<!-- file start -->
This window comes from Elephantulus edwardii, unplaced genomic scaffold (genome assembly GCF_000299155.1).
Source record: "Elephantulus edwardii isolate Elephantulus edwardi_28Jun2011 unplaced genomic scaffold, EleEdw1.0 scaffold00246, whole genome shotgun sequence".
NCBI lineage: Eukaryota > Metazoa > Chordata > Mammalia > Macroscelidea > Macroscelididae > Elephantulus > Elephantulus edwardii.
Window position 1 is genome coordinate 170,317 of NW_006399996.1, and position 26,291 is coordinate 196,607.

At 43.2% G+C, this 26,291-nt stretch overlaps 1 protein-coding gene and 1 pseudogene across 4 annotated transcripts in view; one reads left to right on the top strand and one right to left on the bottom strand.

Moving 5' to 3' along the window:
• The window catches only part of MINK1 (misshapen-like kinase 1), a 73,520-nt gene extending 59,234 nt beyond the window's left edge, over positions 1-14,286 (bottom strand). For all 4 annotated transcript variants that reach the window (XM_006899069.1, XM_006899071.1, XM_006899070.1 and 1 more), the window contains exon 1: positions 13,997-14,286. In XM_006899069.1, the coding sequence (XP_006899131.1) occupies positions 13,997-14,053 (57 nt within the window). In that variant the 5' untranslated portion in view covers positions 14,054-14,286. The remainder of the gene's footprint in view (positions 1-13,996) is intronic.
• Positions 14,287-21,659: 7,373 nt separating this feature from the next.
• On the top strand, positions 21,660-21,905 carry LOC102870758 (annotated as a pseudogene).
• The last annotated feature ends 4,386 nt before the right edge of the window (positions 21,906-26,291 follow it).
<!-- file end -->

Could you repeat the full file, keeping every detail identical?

This window comes from Elephantulus edwardii, unplaced genomic scaffold (genome assembly GCF_000299155.1).
Source record: "Elephantulus edwardii isolate Elephantulus edwardi_28Jun2011 unplaced genomic scaffold, EleEdw1.0 scaffold00246, whole genome shotgun sequence".
NCBI lineage: Eukaryota > Metazoa > Chordata > Mammalia > Macroscelidea > Macroscelididae > Elephantulus > Elephantulus edwardii.
Window position 1 is genome coordinate 170,317 of NW_006399996.1, and position 26,291 is coordinate 196,607.

At 43.2% G+C, this 26,291-nt stretch overlaps 1 protein-coding gene and 1 pseudogene across 4 annotated transcripts in view; one reads left to right on the top strand and one right to left on the bottom strand.

Moving 5' to 3' along the window:
• The window catches only part of MINK1 (misshapen-like kinase 1), a 73,520-nt gene extending 59,234 nt beyond the window's left edge, over positions 1-14,286 (bottom strand). For all 4 annotated transcript variants that reach the window (XM_006899069.1, XM_006899071.1, XM_006899070.1 and 1 more), the window contains exon 1: positions 13,997-14,286. In XM_006899069.1, the coding sequence (XP_006899131.1) occupies positions 13,997-14,053 (57 nt within the window). In that variant the 5' untranslated portion in view covers positions 14,054-14,286. The remainder of the gene's footprint in view (positions 1-13,996) is intronic.
• Positions 14,287-21,659: 7,373 nt separating this feature from the next.
• On the top strand, positions 21,660-21,905 carry LOC102870758 (annotated as a pseudogene).
• The last annotated feature ends 4,386 nt before the right edge of the window (positions 21,906-26,291 follow it).